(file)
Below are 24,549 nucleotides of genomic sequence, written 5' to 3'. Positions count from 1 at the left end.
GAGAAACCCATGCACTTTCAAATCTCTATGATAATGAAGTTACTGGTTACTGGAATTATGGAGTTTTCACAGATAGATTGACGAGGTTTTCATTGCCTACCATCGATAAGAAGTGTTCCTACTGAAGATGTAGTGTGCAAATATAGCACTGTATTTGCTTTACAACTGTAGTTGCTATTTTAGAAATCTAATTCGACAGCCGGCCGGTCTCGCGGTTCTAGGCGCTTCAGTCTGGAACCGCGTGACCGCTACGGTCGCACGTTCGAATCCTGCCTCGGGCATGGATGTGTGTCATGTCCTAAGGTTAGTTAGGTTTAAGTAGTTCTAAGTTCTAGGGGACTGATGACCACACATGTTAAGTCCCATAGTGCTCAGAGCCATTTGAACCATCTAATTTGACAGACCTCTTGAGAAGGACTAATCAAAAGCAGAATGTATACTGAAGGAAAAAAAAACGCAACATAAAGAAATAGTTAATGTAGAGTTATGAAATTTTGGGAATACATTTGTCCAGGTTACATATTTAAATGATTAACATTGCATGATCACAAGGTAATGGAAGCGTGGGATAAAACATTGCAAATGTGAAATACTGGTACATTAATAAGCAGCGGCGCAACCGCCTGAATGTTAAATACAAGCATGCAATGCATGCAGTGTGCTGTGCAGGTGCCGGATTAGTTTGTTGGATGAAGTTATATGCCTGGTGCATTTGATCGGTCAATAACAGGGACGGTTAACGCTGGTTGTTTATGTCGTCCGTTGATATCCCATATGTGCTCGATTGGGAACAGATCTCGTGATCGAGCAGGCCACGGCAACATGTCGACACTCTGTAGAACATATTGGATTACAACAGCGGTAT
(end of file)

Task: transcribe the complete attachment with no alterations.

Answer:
Below are 24,549 nucleotides of genomic sequence, written 5' to 3'. Positions count from 1 at the left end.
GAGAAACCCATGCACTTTCAAATCTCTATGATAATGAAGTTACTGGTTACTGGAATTATGGAGTTTTCACAGATAGATTGACGAGGTTTTCATTGCCTACCATCGATAAGAAGTGTTCCTACTGAAGATGTAGTGTGCAAATATAGCACTGTATTTGCTTTACAACTGTAGTTGCTATTTTAGAAATCTAATTCGACAGCCGGCCGGTCTCGCGGTTCTAGGCGCTTCAGTCTGGAACCGCGTGACCGCTACGGTCGCACGTTCGAATCCTGCCTCGGGCATGGATGTGTGTCATGTCCTAAGGTTAGTTAGGTTTAAGTAGTTCTAAGTTCTAGGGGACTGATGACCACACATGTTAAGTCCCATAGTGCTCAGAGCCATTTGAACCATCTAATTTGACAGACCTCTTGAGAAGGACTAATCAAAAGCAGAATGTATACTGAAGGAAAAAAAAACGCAACATAAAGAAATAGTTAATGTAGAGTTATGAAATTTTGGGAATACATTTGTCCAGGTTACATATTTAAATGATTAACATTGCATGATCACAAGGTAATGGAAGCGTGGGATAAAACATTGCAAATGTGAAATACTGGTACATTAATAAGCAGCGGCGCAACCGCCTGAATGTTAAATACAAGCATGCAATGCATGCAGTGTGCTGTGCAGGTGCCGGATTAGTTTGTTGGATGAAGTTATATGCCTGGTGCATTTGATCGGTCAATAACAGGGACGGTTAACGCTGGTTGTTTATGTCGTCCGTTGATATCCCATATGTGCTCGATTGGGAACAGATCTCGTGATCGAGCAGGCCACGGCAACATGTCGACACTCTGTAGAACATATTGGATTACAACAGCGGTAT